Two monsters enter the ring. Bloodied and bruised from previous battles but determined to be the last standing. Who will be crowned the ultimate monster? Will it be Man or Clown. Your votes decide and the winner is crowned Sunday!
We’ve built weapons capable of leveling entire cities. We have taken the deadliest poisons and diseases Mother Nature could create over billions of years of evolution and turned them into weapons of war. We have perfected the art of killing all things—man, beast, or plant. Here, mankind’s greatest challenge is: A clown with bad teeth?
We came from the muck of primordial seas. When the dinosaurs were wiped out, we took the world they merely inhabited and subjugated it. We moved from the trees to the caves, from the caves to the cities we built as sprawling temples to our own ingenuity, and soon we’ll conquer the stars.
But, what do we know about this enemy? Pennywise is no mere clown like those that cheer or terrify children at circuses. What we know about Pennywise is this: The weakest of our species are our children, who even by Animal Kingdom standards are weak and easily devoured. In the end, when Pennywise was first defeated and sent spinning back into whatever screaming chaos he came from, it was children who did it. He returned, but those same children had grown into their beasthood: the adult form of the deadliest species.” Defended by Brandon R. Luffman, author of Out After Dark and Best Served Hot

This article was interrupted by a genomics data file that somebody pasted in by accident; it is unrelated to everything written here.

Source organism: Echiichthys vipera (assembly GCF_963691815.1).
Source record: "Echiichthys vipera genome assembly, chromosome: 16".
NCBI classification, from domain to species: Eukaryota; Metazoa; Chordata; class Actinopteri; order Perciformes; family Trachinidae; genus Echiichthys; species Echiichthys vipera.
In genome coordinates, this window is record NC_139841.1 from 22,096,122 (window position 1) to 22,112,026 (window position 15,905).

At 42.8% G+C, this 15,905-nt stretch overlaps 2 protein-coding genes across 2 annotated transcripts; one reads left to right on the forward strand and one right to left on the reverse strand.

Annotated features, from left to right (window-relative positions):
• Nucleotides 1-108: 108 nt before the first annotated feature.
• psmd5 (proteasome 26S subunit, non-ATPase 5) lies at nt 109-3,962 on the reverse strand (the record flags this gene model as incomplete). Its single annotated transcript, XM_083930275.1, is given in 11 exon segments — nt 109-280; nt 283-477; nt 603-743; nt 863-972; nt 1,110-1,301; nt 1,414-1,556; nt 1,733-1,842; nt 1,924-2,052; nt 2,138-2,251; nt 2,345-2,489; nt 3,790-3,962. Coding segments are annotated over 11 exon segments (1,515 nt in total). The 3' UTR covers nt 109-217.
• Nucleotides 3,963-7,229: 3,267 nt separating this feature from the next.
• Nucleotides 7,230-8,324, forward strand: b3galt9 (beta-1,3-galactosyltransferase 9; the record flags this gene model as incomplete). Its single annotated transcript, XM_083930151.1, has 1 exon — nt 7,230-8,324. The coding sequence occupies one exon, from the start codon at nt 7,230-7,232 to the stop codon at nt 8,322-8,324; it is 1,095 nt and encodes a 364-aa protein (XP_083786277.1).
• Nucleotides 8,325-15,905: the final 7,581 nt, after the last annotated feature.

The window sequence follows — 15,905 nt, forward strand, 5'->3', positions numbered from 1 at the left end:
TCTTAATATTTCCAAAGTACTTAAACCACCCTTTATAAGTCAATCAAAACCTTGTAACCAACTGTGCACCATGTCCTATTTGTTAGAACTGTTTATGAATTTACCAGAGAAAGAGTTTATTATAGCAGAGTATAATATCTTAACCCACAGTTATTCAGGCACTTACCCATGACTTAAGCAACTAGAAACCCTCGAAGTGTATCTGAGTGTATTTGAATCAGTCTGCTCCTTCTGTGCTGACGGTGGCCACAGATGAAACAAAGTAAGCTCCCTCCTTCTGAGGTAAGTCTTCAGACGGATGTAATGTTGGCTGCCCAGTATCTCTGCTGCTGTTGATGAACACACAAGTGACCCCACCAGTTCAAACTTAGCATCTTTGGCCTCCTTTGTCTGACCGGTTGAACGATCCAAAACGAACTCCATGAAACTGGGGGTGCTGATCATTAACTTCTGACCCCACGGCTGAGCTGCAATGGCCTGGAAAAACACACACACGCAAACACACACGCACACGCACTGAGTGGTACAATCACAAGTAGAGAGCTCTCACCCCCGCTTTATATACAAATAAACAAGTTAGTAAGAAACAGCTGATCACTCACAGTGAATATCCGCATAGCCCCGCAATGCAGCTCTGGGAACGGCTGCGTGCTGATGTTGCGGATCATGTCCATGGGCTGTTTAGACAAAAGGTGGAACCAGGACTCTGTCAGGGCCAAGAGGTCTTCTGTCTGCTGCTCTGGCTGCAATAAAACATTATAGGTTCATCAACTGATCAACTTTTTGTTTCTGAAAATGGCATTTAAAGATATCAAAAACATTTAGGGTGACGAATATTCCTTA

Man is many things. Petty. Selfish. Cruel. Self-destructive. But a monster? Man is not. Man is capable of wonderful, gushy-mushy things. They love. They care. They sacrifice for the greater good. Man will bake you chocolate chip cookies and tuck you in at night with kisses. Man will take your hand to give you support. Pennywise will take your hand — literally. It will rip your arm off and disappear into the depths of the sewers, until the next innocent child comes along.
Stephen King has ruined clowns — and storm drains — for a generation. Who can look at a white face and a red nose without imagining a mouthful of fangs? “George saw the clown’s face change. What he saw then was terrible enough to make his worst imaginings of the thing in the cellar look like sweet dreams; what he saw destroyed his sanity in one clawing stroke,” King wrote.
It has no name. It preys on Man’s weakness: fear. It manipulates Man to do evil. Man is but its pawn. It is what, Man will thankfully never be: a true monster. Defended by Wynne Channing, author of What Kills Me